Lung cancer is the most commonly diagnosed malignancy and the first leading cause of cancer death in China, accounting for almost 0.787 million new cases and about 0.631 million deaths in 2015 (1). Air pollution, especially ambient air pollution, with the most serious levels in the world, has become one of the biggest threat to the health of the Chinese people (2). Therefore, it is imperative to understand the current patterns of lung cancer, ambient air pollution and researches considering its long-term effect on lung cancer in China from an international perspective, so as to direct future prospects of reducing the burden through targeted cancer prevention and cancer care.
In this review article, we first present an overview of the current lung cancer burden in China with measures of incidence, mortality, and the latest progress in ambient air pollution control. A systematic review was also performed to summarize the current status of related epidemiology studies, especially strengths and shortfalls, in order to supervise future researches and government investment in China as well as other countries facing similar challenge.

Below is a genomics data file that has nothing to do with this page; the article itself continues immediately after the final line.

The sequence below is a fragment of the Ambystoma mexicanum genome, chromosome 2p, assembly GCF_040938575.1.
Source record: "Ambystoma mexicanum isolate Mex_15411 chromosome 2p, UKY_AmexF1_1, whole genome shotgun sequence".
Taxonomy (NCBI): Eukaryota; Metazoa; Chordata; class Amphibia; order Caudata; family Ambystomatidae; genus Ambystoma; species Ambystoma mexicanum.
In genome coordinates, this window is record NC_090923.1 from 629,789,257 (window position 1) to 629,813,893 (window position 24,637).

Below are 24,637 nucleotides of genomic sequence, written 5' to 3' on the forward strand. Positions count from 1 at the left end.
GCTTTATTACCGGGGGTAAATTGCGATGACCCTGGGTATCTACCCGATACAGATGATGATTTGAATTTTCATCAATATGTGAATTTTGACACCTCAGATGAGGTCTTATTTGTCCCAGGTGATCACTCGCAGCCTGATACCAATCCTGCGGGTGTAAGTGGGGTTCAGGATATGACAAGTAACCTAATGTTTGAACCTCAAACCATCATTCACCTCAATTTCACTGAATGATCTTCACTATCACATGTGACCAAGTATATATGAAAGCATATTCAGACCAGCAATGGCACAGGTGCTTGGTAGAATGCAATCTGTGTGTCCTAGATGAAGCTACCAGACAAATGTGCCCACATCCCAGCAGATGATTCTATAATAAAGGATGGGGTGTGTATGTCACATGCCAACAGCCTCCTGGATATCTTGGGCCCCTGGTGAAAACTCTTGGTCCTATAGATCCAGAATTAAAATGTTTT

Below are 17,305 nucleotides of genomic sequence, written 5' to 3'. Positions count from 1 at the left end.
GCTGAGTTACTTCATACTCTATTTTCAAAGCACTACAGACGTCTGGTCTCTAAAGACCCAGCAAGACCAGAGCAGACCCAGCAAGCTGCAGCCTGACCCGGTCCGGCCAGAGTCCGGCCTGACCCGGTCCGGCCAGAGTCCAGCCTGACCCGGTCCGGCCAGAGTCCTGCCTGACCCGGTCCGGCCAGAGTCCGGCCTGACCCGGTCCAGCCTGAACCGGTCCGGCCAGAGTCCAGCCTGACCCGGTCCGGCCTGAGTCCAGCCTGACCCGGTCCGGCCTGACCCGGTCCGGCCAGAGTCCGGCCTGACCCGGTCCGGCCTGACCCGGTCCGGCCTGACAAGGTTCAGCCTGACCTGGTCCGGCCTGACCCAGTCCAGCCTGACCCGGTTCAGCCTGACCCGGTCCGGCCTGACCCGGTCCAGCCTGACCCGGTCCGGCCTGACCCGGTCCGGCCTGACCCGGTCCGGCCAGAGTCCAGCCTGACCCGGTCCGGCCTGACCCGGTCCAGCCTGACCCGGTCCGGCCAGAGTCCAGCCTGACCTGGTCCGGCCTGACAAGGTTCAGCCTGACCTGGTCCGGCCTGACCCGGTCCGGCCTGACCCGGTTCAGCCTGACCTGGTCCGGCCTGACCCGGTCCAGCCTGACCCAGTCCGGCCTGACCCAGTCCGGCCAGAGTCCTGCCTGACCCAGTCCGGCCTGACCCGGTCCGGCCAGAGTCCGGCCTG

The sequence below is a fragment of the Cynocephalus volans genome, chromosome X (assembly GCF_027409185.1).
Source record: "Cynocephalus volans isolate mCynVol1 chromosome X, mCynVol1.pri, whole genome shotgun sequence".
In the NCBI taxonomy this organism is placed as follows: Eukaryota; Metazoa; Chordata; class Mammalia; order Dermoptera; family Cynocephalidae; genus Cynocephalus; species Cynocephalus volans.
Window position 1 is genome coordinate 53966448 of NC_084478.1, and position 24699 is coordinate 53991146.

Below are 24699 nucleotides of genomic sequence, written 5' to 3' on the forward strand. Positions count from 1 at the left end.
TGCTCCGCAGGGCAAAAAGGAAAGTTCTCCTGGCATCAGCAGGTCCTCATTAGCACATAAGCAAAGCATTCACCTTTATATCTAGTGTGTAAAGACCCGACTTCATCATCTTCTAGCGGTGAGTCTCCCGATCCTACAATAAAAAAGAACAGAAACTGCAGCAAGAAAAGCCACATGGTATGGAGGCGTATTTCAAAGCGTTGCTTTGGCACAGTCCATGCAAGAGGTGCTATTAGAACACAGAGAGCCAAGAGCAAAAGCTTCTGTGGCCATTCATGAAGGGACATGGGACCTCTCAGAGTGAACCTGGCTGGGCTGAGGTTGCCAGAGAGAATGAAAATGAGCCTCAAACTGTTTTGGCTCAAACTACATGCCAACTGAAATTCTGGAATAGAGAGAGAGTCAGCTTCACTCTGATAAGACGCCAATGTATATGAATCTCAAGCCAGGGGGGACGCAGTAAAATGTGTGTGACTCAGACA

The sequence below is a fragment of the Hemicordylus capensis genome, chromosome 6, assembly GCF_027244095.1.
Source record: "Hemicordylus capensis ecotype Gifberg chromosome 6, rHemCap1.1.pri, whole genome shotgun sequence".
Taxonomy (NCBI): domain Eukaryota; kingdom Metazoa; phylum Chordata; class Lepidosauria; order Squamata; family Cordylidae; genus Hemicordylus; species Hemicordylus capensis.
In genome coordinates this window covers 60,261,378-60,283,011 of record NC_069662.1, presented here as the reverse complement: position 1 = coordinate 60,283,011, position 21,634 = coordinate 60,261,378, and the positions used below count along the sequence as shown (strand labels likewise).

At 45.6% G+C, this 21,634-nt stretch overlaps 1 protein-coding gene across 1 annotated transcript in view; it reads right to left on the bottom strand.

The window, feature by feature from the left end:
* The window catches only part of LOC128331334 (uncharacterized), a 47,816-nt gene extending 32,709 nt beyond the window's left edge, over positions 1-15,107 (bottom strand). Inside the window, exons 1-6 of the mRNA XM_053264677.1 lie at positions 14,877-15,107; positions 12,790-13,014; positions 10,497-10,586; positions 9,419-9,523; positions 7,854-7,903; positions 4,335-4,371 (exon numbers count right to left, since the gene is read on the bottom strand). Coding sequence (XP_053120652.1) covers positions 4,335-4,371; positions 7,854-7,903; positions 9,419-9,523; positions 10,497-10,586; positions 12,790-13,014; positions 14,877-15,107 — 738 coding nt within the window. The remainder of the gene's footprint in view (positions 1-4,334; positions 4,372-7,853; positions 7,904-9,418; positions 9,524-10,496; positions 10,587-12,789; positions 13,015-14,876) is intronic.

Lung cancer in China
Cancer incidence and mortality data were sourced from the National Central Cancer Registry of China (NCCR), which collates cancer registry data from 368 local population‐based registries in China with a population coverage of 309.55 million in 2015. Detailed introduction of cancer registration in China has been described previously (3). Statistics presented in this review have been extracted mostly from the Chinese cancer registry annual report, in particular from the most recent version. The rest of the data were extracted from various published articles (1,4,5). Rates were age-standardized to the world standard population or Chinese census population, 2000, and reported the former as WASR for short.